In the late 1980s, workers excavating a new subway line in downtown Mexico City stumbled upon a long-lost cemetery. Documents showed it had once been connected to a colonial hospital built between 1529 and 1531—only about 10 years after the Spanish conquest of Mexico—for Indigenous patients. As archaeologists excavated the buried skeletons, three stood out. Their teeth were filed into shapes similar to those of enslaved Africans from Portugal and people living in parts of West Africa. Now, chemical and genetic analyses confirm these individuals were among the first generation of Africans to arrive in the Americas, likely as early victims of the burgeoning transatlantic slave trade.
During the 16th and 17th centuries, tens of thousands of enslaved and free Africans lived in Mexico. Today, almost all Mexicans carry a small amount of African ancestry. Rodrigo Barquera, a graduate student in archaeogenetics at the Max Planck Institute for the Science of Human History, suspected the remains might offer a window into lives often left out of historical records. To confirm their origins, he and his adviser Johannes Krause extracted DNA and analyzed chemical isotopes, including strontium, carbon, and nitrogen, from their teeth. Their DNA revealed that all three were men with ancestry from West Africa. (Researchers couldn’t connect them to particular countries or groups.) And the ratios of the chemicals in their teeth, which preserve a signature of the food and water they consumed as children, were consistent with West African ecosystems, the researchers report today in Current Biology. “It’s really nice to see how well the different lines of evidence come together,” says Anne Stone, an anthropological geneticist at Arizona State University, Tempe, who wasn’t involved with the research.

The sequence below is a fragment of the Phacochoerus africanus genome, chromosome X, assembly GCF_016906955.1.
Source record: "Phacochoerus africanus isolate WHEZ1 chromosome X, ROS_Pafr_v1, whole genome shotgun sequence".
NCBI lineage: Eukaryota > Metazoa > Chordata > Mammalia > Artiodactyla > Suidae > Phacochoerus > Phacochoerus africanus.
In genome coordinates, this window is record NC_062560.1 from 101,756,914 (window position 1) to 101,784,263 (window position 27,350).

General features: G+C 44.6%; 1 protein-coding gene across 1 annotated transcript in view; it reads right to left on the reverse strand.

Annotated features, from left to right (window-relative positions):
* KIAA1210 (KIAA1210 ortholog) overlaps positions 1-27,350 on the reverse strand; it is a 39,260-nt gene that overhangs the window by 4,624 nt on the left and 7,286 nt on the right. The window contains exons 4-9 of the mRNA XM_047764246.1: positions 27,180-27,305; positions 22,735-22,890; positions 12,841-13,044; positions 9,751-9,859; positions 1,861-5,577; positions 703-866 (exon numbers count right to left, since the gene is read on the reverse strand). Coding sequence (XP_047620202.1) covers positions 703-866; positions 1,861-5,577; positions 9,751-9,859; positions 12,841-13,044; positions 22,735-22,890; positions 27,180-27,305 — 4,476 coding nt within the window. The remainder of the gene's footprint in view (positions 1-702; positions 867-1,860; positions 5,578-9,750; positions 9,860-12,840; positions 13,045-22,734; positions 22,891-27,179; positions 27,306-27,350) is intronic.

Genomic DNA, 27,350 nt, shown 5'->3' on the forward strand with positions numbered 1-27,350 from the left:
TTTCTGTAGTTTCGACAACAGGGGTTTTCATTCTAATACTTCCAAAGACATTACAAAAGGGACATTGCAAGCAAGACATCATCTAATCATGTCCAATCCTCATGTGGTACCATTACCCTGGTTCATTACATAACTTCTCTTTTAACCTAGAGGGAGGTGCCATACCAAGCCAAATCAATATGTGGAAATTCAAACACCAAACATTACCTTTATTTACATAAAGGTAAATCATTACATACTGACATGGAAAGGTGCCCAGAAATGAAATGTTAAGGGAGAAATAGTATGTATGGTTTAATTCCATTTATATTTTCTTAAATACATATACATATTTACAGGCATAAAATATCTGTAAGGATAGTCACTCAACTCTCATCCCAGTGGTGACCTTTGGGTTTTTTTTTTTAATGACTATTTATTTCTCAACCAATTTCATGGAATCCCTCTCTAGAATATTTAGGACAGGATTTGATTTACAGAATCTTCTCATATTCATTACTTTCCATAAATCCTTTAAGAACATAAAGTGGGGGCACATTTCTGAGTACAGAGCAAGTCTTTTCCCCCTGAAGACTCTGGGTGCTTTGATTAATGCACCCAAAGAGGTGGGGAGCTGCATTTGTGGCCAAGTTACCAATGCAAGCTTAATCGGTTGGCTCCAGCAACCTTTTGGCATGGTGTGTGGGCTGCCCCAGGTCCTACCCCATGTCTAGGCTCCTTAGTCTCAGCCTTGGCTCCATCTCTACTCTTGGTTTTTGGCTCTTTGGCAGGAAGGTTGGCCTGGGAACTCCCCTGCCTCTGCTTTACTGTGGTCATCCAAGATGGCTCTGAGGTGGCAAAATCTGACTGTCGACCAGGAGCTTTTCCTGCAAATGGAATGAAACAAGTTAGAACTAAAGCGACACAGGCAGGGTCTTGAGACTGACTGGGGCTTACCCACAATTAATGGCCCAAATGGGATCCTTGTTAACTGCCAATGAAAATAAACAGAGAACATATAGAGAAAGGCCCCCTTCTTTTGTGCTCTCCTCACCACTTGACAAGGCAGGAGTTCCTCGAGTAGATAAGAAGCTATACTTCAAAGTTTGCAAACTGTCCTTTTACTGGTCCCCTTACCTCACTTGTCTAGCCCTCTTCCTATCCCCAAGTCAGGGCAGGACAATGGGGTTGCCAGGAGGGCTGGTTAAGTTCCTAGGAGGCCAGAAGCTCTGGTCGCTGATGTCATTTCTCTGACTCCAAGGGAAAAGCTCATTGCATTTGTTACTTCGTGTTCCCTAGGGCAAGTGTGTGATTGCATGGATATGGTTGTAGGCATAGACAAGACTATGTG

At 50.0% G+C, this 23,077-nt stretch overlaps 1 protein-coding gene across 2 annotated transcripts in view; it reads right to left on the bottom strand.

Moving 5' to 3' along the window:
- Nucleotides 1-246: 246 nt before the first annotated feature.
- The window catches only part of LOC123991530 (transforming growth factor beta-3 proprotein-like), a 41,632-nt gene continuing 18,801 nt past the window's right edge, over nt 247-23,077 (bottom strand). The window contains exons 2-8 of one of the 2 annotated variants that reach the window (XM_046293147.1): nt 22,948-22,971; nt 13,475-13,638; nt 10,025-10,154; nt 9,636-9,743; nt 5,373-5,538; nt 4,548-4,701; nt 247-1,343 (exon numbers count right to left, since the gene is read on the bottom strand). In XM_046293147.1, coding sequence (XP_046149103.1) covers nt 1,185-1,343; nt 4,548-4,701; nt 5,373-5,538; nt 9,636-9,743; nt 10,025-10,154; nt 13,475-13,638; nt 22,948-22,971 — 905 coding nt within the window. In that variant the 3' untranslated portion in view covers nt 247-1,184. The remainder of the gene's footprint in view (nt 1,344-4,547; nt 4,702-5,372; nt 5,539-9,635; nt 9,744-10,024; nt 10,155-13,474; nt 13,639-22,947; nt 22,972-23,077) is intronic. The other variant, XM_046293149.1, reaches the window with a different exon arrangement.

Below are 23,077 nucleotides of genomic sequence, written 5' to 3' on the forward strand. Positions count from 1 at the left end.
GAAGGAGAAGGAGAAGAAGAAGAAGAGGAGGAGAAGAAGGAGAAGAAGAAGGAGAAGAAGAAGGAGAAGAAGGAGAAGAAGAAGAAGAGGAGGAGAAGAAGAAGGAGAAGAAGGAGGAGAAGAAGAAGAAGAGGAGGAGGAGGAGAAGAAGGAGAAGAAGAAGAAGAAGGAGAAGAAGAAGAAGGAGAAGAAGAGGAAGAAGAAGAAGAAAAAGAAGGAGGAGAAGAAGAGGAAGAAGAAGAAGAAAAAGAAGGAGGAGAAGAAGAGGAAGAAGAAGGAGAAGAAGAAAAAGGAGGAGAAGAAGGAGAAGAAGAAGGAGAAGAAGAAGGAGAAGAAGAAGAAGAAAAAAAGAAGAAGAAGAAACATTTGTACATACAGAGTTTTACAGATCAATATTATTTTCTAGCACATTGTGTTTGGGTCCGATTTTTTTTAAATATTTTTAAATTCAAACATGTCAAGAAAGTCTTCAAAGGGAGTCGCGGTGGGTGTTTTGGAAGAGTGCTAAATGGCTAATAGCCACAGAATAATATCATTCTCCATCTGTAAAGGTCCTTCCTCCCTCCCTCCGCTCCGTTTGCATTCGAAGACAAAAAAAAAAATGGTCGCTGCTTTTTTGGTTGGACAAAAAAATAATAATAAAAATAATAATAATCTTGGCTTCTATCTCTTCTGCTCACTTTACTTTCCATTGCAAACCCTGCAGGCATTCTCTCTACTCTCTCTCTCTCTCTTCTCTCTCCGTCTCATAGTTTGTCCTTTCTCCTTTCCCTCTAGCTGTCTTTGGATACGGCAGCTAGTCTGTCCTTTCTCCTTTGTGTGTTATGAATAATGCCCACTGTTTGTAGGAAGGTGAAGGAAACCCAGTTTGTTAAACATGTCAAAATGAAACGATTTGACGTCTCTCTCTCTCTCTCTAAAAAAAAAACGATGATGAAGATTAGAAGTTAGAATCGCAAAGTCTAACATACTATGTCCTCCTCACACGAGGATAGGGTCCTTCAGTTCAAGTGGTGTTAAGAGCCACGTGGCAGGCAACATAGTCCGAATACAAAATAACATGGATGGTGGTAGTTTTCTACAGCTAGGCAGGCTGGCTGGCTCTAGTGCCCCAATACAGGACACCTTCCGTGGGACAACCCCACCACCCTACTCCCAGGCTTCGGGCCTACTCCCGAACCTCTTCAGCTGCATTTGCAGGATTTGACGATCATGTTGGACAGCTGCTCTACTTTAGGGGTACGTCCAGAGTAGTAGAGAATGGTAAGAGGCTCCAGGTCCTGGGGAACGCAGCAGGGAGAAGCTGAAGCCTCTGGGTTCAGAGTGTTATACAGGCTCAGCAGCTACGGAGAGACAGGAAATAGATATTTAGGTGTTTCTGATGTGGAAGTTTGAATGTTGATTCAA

All three skeletons, now at the National School of Anthropology and History in Mexico City, show signs of trauma and violence. The men were likely in their late 20s or early 30s when they died. Before that, one man survived several gunshot wounds, and he and another man showed a thinning of their skull bones associated with malnutrition and anemia. The third man’s skeleton showed signatures of stress from grueling physical labor, including a poorly healed broken leg. These signs of abuse make it likely that the men were enslaved rather than free, Krause says.
The two men with malnutrition also carried pathogens linked to chronic diseases, according to a genetic analysis of the microbes preserved in their teeth. One had the hepatitis B virus, and the other carried the bacterium that causes yaws, a disease in the same family as syphilis. Both microbes were most closely related to African strains, making it likely the men caught these pathogens in Africa. Or perhaps they picked up the microbes on an overcrowded slave ship voyaging to the Americas, suggests Ayana Omilade Flewellen, an archaeologist at the University of California, Berkeley, who studies the experiences of enslaved Africans and wasn’t involved in the study. Such journeys killed millions between the 16th and 19th centuries. Either way, this is direct evidence that the transatlantic slave trade introduced novel pathogens to the Americas, Krause says, just as European colonization did.
The three men survived all these hardships. In fact, researchers still aren’t sure what killed them. They were buried in a mass grave in the hospital’s cemetery that could be linked to an epidemic, perhaps of smallpox or measles. But researchers didn’t find DNA from deadly infectious diseases in their remains.
The men’s presence in a hospital for Indigenous people highlights the largely forgotten diversity of early colonies in the Americas, Flewellen says. “We need to break out of the binary of just Native [American] and European experiences” and remember that Africans were part of the story as well.